Six pump stations send water to 17,000 connections through more than 800 miles of pipeline with more than 7,300 valves in three counties. “Our field crews work especially hard to maintain this vast system,” says Jeffries. “Right now, they’re walking the transmission lines and lifting the lids on meter boxes in subdivisions looking for legacy leaks revealed by our hot, dry summer.”

Such leaks drag on the district’s leak percentage. In 2011, it was 13.4 percent. “Leak detection is very complicated for us,” says Jeffries. “Kentucky has more streams and rivers than any other state except Alaska, and many of our lines cross them. When evidence of a leak mingles with a body of water, we never find it.”

If technicians discover a pressure problem or see water meters turning without knowing where the water is running, they hook up the LD-12 portable leak detector (SubSurface Leak Detection) and listen. The sophisticated equipment helps them pinpoint leaks for excavation and repair.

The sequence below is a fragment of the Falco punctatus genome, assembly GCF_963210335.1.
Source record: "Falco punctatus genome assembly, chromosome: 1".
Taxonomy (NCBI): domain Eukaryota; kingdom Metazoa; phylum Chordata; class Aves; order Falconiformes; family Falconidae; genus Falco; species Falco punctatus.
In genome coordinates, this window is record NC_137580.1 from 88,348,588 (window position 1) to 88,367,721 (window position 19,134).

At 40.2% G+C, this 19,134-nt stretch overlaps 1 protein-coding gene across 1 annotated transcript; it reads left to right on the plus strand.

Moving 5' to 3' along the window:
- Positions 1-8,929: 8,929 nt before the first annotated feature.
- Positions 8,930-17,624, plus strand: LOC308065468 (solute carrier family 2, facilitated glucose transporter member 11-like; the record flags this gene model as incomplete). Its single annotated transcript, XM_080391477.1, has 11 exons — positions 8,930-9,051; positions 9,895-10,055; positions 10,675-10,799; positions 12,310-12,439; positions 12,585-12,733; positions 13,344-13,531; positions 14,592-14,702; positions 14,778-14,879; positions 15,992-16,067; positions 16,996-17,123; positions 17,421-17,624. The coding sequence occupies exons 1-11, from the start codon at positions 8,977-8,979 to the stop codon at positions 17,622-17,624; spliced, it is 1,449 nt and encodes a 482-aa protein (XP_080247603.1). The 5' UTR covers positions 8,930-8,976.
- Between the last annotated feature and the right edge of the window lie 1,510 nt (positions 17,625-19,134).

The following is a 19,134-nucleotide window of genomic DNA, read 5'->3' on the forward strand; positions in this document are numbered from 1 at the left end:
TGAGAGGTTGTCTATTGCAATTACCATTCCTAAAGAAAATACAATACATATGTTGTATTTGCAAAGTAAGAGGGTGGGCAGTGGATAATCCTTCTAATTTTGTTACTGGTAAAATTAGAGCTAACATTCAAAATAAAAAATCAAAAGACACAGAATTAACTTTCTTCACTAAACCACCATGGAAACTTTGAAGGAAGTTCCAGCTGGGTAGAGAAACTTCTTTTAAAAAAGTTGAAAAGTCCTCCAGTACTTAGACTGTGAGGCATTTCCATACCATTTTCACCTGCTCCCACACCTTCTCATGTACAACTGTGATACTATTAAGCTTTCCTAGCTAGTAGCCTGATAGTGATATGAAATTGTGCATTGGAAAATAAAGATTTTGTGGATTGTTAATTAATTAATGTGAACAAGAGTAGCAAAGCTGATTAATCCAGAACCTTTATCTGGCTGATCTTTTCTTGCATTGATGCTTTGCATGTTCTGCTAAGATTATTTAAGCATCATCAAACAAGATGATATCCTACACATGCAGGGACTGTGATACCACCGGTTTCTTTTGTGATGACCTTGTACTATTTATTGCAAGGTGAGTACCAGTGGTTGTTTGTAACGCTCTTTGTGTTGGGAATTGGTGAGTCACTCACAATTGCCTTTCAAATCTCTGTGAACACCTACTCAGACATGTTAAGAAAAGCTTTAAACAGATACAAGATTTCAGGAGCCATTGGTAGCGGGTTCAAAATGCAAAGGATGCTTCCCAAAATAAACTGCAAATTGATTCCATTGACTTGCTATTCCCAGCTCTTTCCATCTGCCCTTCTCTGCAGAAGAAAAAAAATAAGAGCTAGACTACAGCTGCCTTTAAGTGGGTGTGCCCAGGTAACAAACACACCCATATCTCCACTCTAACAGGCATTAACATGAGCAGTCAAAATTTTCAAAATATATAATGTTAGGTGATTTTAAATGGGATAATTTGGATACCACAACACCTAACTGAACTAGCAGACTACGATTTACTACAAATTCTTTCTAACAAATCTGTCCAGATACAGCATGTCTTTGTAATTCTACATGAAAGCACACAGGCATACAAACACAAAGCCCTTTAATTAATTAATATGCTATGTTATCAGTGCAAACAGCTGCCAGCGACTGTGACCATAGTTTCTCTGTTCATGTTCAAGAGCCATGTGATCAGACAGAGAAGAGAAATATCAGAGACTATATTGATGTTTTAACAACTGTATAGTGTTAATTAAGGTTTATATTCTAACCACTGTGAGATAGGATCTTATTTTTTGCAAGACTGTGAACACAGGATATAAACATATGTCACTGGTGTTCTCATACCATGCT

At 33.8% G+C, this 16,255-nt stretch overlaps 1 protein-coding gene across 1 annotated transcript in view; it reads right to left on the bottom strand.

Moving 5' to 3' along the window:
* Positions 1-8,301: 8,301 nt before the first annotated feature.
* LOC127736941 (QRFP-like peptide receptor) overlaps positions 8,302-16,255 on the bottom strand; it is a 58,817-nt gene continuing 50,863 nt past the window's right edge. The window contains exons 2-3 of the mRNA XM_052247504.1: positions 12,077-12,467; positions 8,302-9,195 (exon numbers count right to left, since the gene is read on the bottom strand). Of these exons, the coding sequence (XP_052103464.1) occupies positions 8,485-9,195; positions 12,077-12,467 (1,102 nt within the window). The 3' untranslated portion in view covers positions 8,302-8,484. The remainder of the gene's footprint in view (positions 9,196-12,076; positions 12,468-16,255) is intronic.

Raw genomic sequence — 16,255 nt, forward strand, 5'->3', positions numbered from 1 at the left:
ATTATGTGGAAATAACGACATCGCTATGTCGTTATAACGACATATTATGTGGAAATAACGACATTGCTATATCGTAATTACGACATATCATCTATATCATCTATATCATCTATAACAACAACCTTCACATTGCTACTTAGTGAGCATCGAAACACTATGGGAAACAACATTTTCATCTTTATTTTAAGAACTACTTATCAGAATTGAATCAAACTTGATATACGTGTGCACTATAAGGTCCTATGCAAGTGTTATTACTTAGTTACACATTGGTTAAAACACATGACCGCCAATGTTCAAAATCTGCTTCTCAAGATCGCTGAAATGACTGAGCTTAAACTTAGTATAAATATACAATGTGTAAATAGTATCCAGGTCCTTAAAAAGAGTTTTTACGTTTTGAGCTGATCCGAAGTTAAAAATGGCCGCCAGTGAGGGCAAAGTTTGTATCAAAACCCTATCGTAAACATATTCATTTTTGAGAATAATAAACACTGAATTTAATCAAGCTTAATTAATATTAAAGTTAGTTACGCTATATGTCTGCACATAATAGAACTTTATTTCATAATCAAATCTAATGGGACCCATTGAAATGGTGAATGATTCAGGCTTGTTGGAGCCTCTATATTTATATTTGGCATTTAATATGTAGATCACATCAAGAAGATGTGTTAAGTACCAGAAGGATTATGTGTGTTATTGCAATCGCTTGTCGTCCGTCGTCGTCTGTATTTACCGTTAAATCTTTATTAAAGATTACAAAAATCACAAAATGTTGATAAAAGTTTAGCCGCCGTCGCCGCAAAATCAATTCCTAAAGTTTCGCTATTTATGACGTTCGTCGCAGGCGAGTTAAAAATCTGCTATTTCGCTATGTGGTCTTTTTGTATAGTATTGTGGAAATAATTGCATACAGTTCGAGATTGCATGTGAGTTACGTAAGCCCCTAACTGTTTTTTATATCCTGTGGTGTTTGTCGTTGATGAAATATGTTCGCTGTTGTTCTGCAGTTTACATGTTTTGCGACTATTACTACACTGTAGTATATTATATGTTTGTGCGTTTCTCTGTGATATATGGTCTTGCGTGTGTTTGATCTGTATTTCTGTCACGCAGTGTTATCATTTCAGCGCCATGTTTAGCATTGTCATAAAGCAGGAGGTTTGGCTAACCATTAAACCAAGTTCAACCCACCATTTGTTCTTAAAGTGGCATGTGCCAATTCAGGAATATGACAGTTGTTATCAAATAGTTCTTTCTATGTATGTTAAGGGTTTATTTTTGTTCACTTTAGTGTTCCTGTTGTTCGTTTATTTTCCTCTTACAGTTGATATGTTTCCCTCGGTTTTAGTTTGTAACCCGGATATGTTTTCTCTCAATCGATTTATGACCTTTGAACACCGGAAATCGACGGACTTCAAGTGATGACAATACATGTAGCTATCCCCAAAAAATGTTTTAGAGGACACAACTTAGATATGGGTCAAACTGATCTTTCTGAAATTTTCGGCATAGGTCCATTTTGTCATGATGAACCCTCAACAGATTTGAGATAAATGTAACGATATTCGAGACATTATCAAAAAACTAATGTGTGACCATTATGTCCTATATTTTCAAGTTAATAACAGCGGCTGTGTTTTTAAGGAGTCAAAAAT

Replacing inherited cast iron water mains with 16-inch and larger ductile iron pipe or PVC C900 for 8-inch and smaller distribution lines reduced leaks substantially. “Those projects also helped ensure that every drop of water throughout the system is of equal quality,” says Jeffries.

Positive environment

Manual labor is not restricted to field crews. The staff of nine at the treatment plant does everything from painting or repairing windows and sidewalks to mopping floors and replacing towels.

One daily chore involved cleaning the four wet well intake screens. In 2011, operators worked with Carlos Miller, P.E., of Kenvirons, an engineering firm in Frankfort, to redesign the intake and automate screen cleaning. “We ran the air lines and installed the manifolds,” says Jeffries. “Now operators push a few buttons that release compressed air through the manifolds to blast off the debris.”